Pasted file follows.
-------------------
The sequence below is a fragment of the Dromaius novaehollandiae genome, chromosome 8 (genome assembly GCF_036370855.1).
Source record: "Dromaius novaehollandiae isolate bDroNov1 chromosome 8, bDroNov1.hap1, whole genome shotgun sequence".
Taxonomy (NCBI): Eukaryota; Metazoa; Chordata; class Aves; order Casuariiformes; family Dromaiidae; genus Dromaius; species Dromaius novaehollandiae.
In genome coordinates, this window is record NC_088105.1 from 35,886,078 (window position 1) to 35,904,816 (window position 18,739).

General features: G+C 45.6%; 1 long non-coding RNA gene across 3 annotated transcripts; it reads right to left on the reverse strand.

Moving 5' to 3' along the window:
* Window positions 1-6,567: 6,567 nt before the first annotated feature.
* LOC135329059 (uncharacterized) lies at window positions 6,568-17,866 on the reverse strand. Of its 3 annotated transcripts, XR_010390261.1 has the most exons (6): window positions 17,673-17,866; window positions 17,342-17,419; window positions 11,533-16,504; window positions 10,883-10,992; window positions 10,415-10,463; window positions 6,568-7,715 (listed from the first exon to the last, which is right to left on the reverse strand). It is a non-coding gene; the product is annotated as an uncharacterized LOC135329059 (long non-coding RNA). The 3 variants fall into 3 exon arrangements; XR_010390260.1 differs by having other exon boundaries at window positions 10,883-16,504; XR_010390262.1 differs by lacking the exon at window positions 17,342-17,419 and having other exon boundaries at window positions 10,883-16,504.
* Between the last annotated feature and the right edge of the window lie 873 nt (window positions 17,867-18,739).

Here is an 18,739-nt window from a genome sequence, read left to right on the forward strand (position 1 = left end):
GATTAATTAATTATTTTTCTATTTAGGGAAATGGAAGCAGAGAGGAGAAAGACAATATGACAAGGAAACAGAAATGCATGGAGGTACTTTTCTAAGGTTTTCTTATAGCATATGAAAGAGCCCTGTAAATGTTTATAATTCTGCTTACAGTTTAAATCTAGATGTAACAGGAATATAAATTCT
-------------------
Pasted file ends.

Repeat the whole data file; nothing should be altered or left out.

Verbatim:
The sequence below is a fragment of the Dromaius novaehollandiae genome, chromosome 8 (genome assembly GCF_036370855.1).
Source record: "Dromaius novaehollandiae isolate bDroNov1 chromosome 8, bDroNov1.hap1, whole genome shotgun sequence".
Taxonomy (NCBI): Eukaryota; Metazoa; Chordata; class Aves; order Casuariiformes; family Dromaiidae; genus Dromaius; species Dromaius novaehollandiae.
In genome coordinates, this window is record NC_088105.1 from 35,886,078 (window position 1) to 35,904,816 (window position 18,739).

General features: G+C 45.6%; 1 long non-coding RNA gene across 3 annotated transcripts; it reads right to left on the reverse strand.

Moving 5' to 3' along the window:
* Window positions 1-6,567: 6,567 nt before the first annotated feature.
* LOC135329059 (uncharacterized) lies at window positions 6,568-17,866 on the reverse strand. Of its 3 annotated transcripts, XR_010390261.1 has the most exons (6): window positions 17,673-17,866; window positions 17,342-17,419; window positions 11,533-16,504; window positions 10,883-10,992; window positions 10,415-10,463; window positions 6,568-7,715 (listed from the first exon to the last, which is right to left on the reverse strand). It is a non-coding gene; the product is annotated as an uncharacterized LOC135329059 (long non-coding RNA). The 3 variants fall into 3 exon arrangements; XR_010390260.1 differs by having other exon boundaries at window positions 10,883-16,504; XR_010390262.1 differs by lacking the exon at window positions 17,342-17,419 and having other exon boundaries at window positions 10,883-16,504.
* Between the last annotated feature and the right edge of the window lie 873 nt (window positions 17,867-18,739).

Here is an 18,739-nt window from a genome sequence, read left to right on the forward strand (position 1 = left end):
GATTAATTAATTATTTTTCTATTTAGGGAAATGGAAGCAGAGAGGAGAAAGACAATATGACAAGGAAACAGAAATGCATGGAGGTACTTTTCTAAGGTTTTCTTATAGCATATGAAAGAGCCCTGTAAATGTTTATAATTCTGCTTACAGTTTAAATCTAGATGTAACAGGAATATAAATTCT